was the capital of China
China
several times, although most of the time its territory only covered the southeastern part of China, such as the Wu kingdom in the Three Kingdoms
Three Kingdoms
period, the Eastern Jin Dynasty, and during the Southern and Northern Dynasties and Five Dynasties and Ten Kingdoms
Five Dynasties and Ten Kingdoms
periods. Only the Ming occupied most parts of China
China
from their capital at Nanjing, though it later moved the capital to Beijing. The ROC capital was located in Nanjing in the periods 1911–12, 1927–37, and 1945–49.

Ten Thousand Miles of the Yangtze
Yangtze
River, a Ming Dynasty
Ming Dynasty
landscape painting.

Age of steam[edit] Main articles: Steamboats on the Yangtze River
Steamboats on the Yangtze River
and China
China
Station The first merchant steamer in China, the Jardine, was built to order for the firm of Jardine Matheson
Jardine Matheson
in 1835. She was a small vessel intended for use as a mail and passenger carrier between Lintin Island, Macao
Macao
and Whampoa. However, after several trips, the Chinese authorities, for reasons best known to themselves, prohibited her entrance into the river. Lord Palmerston, the British Foreign Secretary who personified gunboat diplomacy, decided to wage war on China
China
mainly on the "suggestions" of Jardine Matheson[citation needed]. In mid-1840, a large fleet of warships appeared on the China coast, and with the first cannon fire aimed at a British ship, the Royal Saxon, the British started the First Opium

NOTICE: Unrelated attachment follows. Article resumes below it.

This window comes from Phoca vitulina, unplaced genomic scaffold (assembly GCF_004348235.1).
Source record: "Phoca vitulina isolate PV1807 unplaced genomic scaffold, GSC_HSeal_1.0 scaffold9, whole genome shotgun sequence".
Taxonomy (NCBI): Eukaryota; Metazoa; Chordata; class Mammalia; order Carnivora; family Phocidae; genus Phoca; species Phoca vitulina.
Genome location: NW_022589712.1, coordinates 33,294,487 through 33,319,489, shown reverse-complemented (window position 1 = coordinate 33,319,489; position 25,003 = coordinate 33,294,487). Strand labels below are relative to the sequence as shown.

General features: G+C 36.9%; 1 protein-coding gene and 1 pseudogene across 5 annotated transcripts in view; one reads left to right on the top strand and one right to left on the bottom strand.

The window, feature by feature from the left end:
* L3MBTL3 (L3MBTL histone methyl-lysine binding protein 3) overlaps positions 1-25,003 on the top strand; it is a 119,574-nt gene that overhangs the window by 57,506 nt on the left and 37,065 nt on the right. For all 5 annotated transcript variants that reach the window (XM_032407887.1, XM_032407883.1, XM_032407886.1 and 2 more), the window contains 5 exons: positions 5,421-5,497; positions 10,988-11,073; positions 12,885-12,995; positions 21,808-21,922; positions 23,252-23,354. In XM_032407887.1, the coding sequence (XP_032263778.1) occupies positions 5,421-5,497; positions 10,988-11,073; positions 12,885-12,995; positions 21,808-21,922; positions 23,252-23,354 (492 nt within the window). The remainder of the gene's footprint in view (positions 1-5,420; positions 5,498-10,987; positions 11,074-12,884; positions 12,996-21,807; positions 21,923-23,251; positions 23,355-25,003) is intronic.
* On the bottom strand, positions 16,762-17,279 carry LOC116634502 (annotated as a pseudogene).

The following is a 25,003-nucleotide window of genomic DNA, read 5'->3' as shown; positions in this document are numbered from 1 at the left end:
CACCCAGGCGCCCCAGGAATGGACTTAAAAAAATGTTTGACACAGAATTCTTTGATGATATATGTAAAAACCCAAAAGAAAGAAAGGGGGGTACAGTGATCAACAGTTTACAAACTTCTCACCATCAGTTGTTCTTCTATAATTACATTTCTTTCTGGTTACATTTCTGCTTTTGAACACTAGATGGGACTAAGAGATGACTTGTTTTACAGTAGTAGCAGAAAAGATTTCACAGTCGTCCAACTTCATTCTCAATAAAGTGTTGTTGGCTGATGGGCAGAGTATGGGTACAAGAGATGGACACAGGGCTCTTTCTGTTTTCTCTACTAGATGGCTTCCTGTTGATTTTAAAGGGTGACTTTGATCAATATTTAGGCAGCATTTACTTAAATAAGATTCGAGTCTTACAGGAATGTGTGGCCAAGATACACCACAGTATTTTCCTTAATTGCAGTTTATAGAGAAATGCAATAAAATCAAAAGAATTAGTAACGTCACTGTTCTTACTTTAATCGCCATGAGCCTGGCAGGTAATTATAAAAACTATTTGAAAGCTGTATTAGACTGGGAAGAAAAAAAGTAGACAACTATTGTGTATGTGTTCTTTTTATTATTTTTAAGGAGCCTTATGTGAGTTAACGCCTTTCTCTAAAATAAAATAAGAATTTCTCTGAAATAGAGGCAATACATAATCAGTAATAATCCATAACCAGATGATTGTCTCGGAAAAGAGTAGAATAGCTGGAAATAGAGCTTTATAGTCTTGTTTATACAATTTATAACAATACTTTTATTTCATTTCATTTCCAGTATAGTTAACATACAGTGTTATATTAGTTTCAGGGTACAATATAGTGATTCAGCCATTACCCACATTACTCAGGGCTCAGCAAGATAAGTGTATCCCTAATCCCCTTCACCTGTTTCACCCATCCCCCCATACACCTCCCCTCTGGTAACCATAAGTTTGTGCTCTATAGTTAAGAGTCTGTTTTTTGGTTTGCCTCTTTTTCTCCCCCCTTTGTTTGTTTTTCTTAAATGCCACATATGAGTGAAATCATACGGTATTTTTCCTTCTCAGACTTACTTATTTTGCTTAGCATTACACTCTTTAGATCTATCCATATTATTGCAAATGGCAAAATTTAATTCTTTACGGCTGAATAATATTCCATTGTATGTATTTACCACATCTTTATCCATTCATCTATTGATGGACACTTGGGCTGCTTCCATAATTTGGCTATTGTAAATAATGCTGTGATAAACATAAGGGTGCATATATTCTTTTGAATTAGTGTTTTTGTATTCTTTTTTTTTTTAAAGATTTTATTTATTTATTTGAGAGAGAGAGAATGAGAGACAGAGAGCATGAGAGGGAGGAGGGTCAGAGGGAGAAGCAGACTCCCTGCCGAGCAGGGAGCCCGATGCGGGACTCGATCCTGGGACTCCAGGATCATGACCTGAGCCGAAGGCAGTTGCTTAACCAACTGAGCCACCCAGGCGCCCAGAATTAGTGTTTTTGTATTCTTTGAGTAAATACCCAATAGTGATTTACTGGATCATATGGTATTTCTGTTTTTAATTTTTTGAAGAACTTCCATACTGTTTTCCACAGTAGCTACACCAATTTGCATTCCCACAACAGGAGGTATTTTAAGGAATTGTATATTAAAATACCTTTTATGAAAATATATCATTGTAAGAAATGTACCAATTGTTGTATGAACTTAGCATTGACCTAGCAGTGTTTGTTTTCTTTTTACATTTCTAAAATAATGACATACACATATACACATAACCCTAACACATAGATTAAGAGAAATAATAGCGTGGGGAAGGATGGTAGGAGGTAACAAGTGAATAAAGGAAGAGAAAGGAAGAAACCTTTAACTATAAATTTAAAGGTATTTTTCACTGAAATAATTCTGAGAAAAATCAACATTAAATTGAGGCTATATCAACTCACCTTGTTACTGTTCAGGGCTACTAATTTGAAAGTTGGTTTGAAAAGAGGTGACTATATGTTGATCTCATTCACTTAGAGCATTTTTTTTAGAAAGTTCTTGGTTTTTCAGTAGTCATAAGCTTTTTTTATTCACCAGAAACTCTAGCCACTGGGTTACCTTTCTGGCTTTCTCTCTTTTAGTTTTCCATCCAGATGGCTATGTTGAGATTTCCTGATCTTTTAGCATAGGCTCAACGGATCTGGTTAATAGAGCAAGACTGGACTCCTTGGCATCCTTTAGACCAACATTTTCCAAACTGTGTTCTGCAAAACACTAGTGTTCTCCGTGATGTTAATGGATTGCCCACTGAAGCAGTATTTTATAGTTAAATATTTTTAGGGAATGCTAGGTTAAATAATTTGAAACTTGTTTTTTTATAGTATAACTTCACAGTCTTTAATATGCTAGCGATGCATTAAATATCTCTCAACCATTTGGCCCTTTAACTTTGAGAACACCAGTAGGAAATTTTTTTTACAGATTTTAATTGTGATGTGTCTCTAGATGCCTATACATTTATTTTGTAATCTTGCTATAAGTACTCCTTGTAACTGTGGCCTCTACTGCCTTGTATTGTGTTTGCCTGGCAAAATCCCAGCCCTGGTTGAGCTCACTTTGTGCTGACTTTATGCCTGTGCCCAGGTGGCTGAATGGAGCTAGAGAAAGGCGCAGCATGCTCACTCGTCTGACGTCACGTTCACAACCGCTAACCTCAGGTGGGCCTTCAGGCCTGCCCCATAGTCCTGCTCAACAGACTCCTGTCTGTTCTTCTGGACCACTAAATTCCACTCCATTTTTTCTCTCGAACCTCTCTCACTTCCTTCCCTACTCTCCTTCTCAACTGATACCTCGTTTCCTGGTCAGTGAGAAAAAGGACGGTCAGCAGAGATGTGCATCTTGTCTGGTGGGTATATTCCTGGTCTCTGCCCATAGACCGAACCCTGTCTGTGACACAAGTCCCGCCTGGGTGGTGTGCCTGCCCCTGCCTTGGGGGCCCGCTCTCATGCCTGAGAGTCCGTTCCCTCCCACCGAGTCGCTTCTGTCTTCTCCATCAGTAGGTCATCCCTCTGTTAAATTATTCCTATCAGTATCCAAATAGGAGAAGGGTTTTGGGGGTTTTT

Opium
War. The Imperial Government, forced to surrender, gave in to the demands of the British. British military was vastly superior during the conflict. British warships, constructed using such innovations as steam power combined with sail and the use of iron in shipbuilding, wreaked havoc on coastal towns; such ships (like the Nemesis) were not only virtually indestructible using contemporary available weapons, but also highly mobile and able to support a gun platform with very heavy guns. In addition, the British troops were armed with modern rifled muskets and cannons, unlike the Qing forces. After the British took Canton, they sailed up the Yangtze
Yangtze
and took the tax barges, a devastating blow to the Empire as it slashed the revenue of the imperial court in Beijing
Beijing
to just a small fraction of what it had been. In 1842, the Qing authorities sued for peace, which concluded with the Treaty of Nanjing
Nanjing
signed on a gunboat in the river, negotiated in August of that year and ratified in 1843. In the treaty, China
China
was forced to pay an indemnity to Britain, open five ports to Britain, and cede Hong Kong
Hong Kong
to Queen Victoria. In the supplementary Treaty of the Bogue, the Qing empire also recognized Britain as an equal to China and gave British subjects extraterritorial privileges in treaty ports.

Play media

Yangtze River
Yangtze River
steam boats filmed in 1937

U.S. and French conflicts[edit] The US, at the same time, wanting to protect its interests and expand trade, ventured the USS Wachusett six-hundred miles up the river to Hankow
Hankow
sometime in the 1860s, while the USS Ashuelot, a sidewheeler, made her way up the river to Yichang
Yichang
in 1874. The first USS Monocacy, a sidewheel gunboat, began charting the Yangtze River
Yangtze River
in 1871. The first USS Palos, an armed tug, was on Asiatic Station into 1891, cruising the Chinese and Japanese coasts, visiting the open treaty ports and making occasional voyages up the Yangtze